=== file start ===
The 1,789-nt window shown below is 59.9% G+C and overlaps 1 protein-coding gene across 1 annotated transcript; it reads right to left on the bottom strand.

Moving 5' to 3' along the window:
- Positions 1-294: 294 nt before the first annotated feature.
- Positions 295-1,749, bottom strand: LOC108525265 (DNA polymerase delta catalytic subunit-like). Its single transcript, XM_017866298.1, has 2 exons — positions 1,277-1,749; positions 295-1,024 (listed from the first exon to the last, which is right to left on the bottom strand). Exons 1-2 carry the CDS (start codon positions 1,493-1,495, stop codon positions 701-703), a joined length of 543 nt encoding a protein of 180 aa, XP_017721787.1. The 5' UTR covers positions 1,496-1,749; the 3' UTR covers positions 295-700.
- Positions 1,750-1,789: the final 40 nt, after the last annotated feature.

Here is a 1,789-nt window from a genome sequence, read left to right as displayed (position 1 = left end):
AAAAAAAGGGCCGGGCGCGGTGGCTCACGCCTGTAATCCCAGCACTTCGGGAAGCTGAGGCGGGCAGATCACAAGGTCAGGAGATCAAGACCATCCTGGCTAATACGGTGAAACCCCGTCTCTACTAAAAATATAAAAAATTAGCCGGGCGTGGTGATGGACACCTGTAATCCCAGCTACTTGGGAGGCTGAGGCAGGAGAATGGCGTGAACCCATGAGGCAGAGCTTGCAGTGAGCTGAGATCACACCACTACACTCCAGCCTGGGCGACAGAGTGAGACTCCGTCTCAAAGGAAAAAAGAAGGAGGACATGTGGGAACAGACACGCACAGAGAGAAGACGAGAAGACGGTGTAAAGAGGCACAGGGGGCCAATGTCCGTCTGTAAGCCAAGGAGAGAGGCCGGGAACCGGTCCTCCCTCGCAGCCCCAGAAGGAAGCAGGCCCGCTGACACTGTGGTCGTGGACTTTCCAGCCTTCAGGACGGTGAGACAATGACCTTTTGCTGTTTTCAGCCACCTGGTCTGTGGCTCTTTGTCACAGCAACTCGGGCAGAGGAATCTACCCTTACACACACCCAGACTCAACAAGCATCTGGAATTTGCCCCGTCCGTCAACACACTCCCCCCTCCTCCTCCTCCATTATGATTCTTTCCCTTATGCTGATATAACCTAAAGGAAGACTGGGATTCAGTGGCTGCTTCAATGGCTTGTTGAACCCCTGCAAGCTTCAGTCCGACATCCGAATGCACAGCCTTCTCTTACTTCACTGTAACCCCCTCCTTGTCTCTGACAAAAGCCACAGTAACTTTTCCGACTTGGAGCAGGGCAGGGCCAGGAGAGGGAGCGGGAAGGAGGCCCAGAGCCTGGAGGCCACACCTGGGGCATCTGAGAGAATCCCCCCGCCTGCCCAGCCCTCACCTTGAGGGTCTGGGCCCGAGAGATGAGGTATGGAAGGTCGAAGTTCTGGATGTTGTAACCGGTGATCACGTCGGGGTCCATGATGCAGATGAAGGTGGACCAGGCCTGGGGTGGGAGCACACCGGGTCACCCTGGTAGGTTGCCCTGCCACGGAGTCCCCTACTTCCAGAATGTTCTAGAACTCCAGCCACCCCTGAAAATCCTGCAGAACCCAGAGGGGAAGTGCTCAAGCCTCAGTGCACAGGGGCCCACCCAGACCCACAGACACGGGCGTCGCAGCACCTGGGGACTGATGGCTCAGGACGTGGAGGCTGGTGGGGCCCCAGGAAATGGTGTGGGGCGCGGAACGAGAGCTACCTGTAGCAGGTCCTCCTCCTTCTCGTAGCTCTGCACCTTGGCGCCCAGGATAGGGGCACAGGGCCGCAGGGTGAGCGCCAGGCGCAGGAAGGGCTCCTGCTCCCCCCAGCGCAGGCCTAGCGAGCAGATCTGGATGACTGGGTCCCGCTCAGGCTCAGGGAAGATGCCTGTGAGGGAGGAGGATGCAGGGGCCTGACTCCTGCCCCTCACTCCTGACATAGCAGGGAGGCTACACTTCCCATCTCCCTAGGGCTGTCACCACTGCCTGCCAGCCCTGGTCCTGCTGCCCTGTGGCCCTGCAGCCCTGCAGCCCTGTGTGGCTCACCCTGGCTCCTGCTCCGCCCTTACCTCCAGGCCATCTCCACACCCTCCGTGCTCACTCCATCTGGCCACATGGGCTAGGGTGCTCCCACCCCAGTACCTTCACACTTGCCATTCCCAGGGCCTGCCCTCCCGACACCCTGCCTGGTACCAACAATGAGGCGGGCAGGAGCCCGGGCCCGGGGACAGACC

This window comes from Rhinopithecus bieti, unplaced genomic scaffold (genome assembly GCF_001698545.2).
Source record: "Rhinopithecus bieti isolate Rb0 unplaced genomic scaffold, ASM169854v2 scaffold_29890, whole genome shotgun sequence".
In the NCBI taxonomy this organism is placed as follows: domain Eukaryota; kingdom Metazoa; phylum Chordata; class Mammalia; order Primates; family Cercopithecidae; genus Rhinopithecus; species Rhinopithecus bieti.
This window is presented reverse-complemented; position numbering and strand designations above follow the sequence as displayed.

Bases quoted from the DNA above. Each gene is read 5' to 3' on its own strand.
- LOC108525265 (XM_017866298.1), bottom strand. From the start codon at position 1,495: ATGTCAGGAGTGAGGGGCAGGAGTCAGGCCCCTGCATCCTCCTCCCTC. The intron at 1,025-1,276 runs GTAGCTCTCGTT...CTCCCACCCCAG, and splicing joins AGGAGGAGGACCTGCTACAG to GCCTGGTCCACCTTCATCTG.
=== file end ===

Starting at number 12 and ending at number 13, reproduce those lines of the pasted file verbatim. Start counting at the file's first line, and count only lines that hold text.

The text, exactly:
Bases quoted from the DNA above. Each gene is read 5' to 3' on its own strand.
- LOC108525265 (XM_017866298.1), bottom strand. From the start codon at position 1,495: ATGTCAGGAGTGAGGGGCAGGAGTCAGGCCCCTGCATCCTCCTCCCTC. The intron at 1,025-1,276 runs GTAGCTCTCGTT...CTCCCACCCCAG, and splicing joins AGGAGGAGGACCTGCTACAG to GCCTGGTCCACCTTCATCTG.